Skiers and hibernating grizzly bears raised some concern.

“Due to the nature of the operation and the environmental management plan, the goal is to locate any dens that may have been established over the winter and mark them as ‘no-go’ areas. make sure everyone knows that, ”said Williamson.

“Monitoring will be an active part of the project, I understand, as it progresses. “

The question of how the public and long-term residents who currently use the pass will be affected by Zincton has been asked.

“In winter, the idea is that the entire area of ​​occupancy remains open for human-powered recreation at no cost from the Fish Lake and Murray Creek parking lot,” said David Harley.

“We are very aware of the historical use and it has certainly been used for the past 30 years by off-piste skiers.

“So recognizing that, we offered seasonal ski passes for backcountry skiers (fall 2019) and 110 people signed up and received seasonal lift passes. “

He added that being able to improve the terrain with emergency huts and EV bus transport, and improve avalanche management systems would be of benefit to anyone using the grounds.

Public comment and review period

The public review and comment period will run from October 21 to November 23, 2021.

People can submit comments through the Applications, Comments, and Reasons for Decision website during the review period online at https://comment.nrs.gov.bc.ca/applications (search 4406015) or by mail to;

• Direction des mountain stations, 510 – 175 2nd Ave, Kamloops BC V2C 5W1

Project points

• Approximately five percent of the wildlife corridor is within the proposed tenure.

• Establish a 10,000 acre wildlife corridor protection zone for the summer season.

• Work with existing operators to move from existing heli-skiing and snowmobile tenures to human-powered backcountry tenures.

• Zincton is expected to phase out pre-existing alpine mountain biking trails, supporting the establishment of low-elevation rail trails and wagon routes for biking.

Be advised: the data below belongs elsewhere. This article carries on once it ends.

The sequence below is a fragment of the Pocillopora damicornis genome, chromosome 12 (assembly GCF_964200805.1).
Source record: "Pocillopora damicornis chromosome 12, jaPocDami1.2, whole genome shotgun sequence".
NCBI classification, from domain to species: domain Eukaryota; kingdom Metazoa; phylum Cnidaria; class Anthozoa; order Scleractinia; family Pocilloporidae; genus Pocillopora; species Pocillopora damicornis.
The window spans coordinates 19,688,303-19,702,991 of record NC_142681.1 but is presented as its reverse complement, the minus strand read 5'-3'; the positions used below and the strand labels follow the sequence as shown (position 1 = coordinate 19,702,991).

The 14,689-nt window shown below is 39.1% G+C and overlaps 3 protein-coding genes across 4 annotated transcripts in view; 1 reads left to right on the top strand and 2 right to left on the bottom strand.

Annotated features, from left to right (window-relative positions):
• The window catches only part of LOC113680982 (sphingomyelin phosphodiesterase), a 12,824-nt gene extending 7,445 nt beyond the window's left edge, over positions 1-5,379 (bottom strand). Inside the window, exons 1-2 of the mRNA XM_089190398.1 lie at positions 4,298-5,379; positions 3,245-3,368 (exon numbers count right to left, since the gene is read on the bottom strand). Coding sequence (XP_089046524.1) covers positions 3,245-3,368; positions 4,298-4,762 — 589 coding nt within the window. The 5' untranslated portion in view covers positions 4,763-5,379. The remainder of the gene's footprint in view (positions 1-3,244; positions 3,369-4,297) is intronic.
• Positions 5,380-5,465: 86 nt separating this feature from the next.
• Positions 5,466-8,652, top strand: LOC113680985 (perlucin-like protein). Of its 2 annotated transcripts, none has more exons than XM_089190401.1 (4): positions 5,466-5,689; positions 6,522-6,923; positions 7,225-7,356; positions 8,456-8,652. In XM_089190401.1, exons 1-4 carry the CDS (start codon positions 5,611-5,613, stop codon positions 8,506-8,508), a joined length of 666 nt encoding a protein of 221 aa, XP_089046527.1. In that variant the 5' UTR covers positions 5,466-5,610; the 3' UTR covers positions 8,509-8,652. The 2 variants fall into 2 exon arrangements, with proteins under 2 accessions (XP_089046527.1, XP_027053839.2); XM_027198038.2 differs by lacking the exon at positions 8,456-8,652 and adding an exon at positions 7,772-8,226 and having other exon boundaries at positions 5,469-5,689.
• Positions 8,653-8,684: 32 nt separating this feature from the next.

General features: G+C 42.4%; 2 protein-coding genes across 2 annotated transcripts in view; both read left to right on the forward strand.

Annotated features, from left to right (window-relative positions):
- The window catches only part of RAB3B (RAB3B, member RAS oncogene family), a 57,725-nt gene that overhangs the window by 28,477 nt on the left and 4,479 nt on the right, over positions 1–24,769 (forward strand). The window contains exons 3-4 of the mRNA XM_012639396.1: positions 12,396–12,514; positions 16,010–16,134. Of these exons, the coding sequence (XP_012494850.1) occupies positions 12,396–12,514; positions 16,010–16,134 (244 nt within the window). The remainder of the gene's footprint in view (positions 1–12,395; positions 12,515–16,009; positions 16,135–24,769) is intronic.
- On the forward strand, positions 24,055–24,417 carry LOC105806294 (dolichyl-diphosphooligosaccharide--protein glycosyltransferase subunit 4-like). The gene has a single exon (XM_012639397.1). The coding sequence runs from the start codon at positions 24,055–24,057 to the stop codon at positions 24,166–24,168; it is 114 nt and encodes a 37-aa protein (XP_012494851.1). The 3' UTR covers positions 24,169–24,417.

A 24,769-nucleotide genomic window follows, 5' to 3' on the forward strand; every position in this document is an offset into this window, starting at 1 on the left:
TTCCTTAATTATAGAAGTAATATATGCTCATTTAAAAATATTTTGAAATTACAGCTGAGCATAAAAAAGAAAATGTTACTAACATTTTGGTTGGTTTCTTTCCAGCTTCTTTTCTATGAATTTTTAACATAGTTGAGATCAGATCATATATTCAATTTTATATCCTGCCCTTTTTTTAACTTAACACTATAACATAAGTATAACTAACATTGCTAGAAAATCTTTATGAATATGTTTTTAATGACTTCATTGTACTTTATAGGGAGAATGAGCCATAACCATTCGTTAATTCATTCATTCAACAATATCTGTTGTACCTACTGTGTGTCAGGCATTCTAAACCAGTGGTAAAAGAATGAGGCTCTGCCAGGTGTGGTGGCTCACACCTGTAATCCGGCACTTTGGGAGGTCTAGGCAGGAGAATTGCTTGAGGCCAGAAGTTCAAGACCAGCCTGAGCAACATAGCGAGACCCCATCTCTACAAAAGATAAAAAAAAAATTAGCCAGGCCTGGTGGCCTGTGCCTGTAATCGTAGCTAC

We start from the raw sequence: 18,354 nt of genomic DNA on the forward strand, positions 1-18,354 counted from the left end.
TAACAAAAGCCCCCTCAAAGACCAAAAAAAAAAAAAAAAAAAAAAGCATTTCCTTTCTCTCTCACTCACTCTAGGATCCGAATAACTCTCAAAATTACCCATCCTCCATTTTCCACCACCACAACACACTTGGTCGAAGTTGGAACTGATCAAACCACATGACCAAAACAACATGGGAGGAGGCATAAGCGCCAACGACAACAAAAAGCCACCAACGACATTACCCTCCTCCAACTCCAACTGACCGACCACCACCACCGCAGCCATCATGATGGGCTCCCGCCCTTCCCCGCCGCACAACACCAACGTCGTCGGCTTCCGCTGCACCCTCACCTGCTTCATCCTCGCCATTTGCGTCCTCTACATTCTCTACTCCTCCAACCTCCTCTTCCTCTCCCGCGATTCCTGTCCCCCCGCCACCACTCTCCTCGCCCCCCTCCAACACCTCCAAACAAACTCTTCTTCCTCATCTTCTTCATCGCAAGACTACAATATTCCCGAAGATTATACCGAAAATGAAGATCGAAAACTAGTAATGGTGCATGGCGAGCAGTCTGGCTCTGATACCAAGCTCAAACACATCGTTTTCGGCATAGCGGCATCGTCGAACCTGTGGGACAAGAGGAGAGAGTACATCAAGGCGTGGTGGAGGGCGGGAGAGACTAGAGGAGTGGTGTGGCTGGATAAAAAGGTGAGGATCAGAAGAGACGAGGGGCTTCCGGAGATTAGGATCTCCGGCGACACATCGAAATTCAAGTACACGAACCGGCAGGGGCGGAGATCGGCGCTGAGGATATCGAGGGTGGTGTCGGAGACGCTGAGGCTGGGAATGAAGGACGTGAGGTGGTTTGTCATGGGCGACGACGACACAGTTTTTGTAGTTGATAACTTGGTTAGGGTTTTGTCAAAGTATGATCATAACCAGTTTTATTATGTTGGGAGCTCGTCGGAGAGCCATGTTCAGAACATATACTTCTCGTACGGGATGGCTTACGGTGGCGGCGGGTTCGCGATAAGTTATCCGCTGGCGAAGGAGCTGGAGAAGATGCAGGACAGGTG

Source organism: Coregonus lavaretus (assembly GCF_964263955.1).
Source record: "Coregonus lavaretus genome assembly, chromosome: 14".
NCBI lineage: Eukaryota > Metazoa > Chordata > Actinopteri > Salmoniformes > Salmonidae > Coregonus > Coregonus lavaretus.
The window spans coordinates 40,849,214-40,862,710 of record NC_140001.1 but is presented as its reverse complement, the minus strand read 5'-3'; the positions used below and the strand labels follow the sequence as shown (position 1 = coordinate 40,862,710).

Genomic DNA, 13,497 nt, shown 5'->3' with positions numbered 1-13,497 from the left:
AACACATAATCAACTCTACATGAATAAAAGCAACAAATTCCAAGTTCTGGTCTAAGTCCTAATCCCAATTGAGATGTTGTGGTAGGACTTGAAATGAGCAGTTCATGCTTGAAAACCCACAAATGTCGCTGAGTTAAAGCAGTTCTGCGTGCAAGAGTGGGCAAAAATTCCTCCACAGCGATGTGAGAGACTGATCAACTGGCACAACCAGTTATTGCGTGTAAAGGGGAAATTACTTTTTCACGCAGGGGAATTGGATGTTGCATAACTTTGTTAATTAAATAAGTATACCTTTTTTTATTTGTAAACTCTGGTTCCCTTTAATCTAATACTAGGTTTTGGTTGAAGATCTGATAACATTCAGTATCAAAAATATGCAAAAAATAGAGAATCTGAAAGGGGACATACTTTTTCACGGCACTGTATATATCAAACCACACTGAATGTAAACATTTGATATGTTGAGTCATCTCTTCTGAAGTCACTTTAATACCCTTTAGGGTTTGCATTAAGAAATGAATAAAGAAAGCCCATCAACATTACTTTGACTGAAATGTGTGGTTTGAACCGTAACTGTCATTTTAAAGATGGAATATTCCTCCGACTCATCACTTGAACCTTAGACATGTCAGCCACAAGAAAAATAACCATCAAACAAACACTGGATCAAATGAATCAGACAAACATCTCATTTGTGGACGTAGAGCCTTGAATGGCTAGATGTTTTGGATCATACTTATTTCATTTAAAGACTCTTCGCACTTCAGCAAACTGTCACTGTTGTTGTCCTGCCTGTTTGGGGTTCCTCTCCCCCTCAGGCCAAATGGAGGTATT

• Zincton will also operate electric vehicle buses between Kaslo, Zincton and New Denver, and will partner with Silversmith Power and Light in Sandon, supporting a local producer of federally certified “green” electricity.

• Zincton will be “climate neutral” from the opening day and every day thereafter.

• The formal proposal includes scientific analysis and conclusions in the environmental overview.

• It was also proposed that the independent, non-profit Zincton Institute be established to study the effects of restoration, remediation and regeneration of the local ecology.

• It will also work with the environmental organization and partner One Percent for the Planet to study, plan and execute the remediation and restoration of the contaminated mining district of Retallack.

Source: https://zincton.com

Land and wildlife first

One of the hallmarks of the proposal is sanitation, not development, of the hinterland, David Harley said in his presentation.

Lease land is public land and cannot be subdivided or sold with very little development: a lodge in the hinterland halfway along London Ridge, a few glades and up to seven very small emergency huts in the hinterland, he said.

Even so, only 20 percent of the land in the lease will be used for land served by ski lifts, the remainder being reserved for ski touring.

Harley said in the proposal portion of his presentation that there are more than 200 mining claims in the land, including the former mining district of Retallack, which existed from 1890 to 1960, before remediation laws existed.

Once approved to proceed, Zincton has pledged one percent of its ski revenue to fund a $ 13 million, 60-year cleanup of the contaminated mining district of Retallack.